GABRIEL'S RESOLVE — THE VISIT — THE MISTAKE
The only superiority in women that is tolerable to the rival sex is, as a rule, that of the unconscious kind; but a superiority which recognizes itself may sometimes please by suggesting possibilities of capture to the subordinated man.
This well-favoured and comely girl soon made appreciable inroads upon the emotional constitution of young Farmer Oak.
Love, being an extremely exacting usurer (a sense of exorbitant profit, spiritually, by an exchange of hearts, being at the bottom of pure passions, as that of exorbitant profit, bodily or materially, is at the bottom of those of lower atmosphere), every morning Oak's feelings were as sensitive as the money-market in calculations upon his chances. His dog waited for his meals in a way so like that in which Oak waited for the girl's presence, that the farmer was quite struck with the resemblance, felt it lowering, and would not look at the dog. However, he continued to watch through the hedge for her regular coming, and thus his sentiments towards her were deepened without any corresponding effect being produced upon herself. Oak had nothing finished and ready to say as yet, and not being able to frame love phrases which end where they begin; passionate tales —
— Full of sound and fury
— Signifying nothing —
he said no word at all.
By making inquiries he found that the girl's name was Bathsheba Everdene, and that the cow would go dry in about seven days. He dreaded the eighth day.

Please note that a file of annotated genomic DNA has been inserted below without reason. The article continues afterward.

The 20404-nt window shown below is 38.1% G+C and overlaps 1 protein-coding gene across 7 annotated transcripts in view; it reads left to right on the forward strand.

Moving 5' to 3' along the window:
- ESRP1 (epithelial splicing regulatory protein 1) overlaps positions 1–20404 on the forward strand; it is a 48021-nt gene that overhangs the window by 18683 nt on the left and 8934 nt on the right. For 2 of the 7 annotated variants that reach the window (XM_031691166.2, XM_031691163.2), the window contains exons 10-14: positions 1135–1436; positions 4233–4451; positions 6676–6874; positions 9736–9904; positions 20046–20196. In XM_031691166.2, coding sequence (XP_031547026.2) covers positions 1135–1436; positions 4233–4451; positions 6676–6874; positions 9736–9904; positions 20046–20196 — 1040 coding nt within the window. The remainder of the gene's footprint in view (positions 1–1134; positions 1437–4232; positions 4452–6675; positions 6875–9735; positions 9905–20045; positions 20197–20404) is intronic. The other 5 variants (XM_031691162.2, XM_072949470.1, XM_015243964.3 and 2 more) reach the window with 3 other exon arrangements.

At last the eighth day came. The cow had ceased to give milk for that year, and Bathsheba Everdene came up the hill no more. Gabriel had reached a pitch of existence he never could have anticipated a short time before. He liked saying "Bathsheba" as a private enjoyment instead of whistling; turned over his taste to black hair, though he had sworn by brown ever since he was a boy, isolated himself till the space he filled in the public eye was contemptibly small. Love is a possible strength in an actual weakness. Marriage transforms a distraction into a support, the power of which should be, and happily often is, in direct proportion to the degree of imbecility it supplants. Oak began now to see light in this direction, and said to himself, "I'll make her my wife, or upon my soul I shall be good for nothing!"
All this while he was perplexing himself about an errand on which he might consistently visit the cottage of Bathsheba's aunt.
He found his opportunity in the death of a ewe, mother of a living lamb. On a day which had a summer face and a winter constitution — a fine January morning, when there was just enough blue sky visible to make cheerfully-disposed people wish for more, and an occasional gleam of silvery sunshine, Oak put the lamb into a respectable Sunday basket, and stalked across the fields to the house of Mrs. Hurst, the aunt — George, the dog walking behind, with a countenance of great concern at the serious turn pastoral affairs seemed to be taking.
Gabriel had watched the blue wood-smoke curling from the chimney with strange meditation. At evening he had fancifully traced it down the chimney to the spot of its origin — seen the hearth and Bathsheba beside it — beside it in her out-door dress; for the clothes she had worn on the hill were by association equally with her person included in the compass of his affection; they seemed at this early time of his love a necessary ingredient of the sweet mixture called Bathsheba Everdene.